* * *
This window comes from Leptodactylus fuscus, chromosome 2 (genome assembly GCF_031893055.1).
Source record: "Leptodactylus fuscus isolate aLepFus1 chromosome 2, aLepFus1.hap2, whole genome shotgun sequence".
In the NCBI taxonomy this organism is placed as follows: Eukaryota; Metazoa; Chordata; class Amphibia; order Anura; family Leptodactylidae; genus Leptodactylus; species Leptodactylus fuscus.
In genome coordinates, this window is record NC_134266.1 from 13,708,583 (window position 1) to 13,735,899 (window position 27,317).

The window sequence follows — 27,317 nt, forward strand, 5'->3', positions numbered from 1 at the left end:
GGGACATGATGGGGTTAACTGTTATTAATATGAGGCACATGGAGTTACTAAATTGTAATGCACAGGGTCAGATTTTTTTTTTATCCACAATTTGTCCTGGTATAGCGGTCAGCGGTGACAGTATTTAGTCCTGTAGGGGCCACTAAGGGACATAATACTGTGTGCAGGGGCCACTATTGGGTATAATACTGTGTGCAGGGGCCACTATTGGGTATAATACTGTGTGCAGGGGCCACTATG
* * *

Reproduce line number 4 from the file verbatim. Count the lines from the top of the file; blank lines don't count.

In genome coordinates, this window is record NC_134266.1 from 13,708,583 (window position 1) to 13,735,899 (window position 27,317).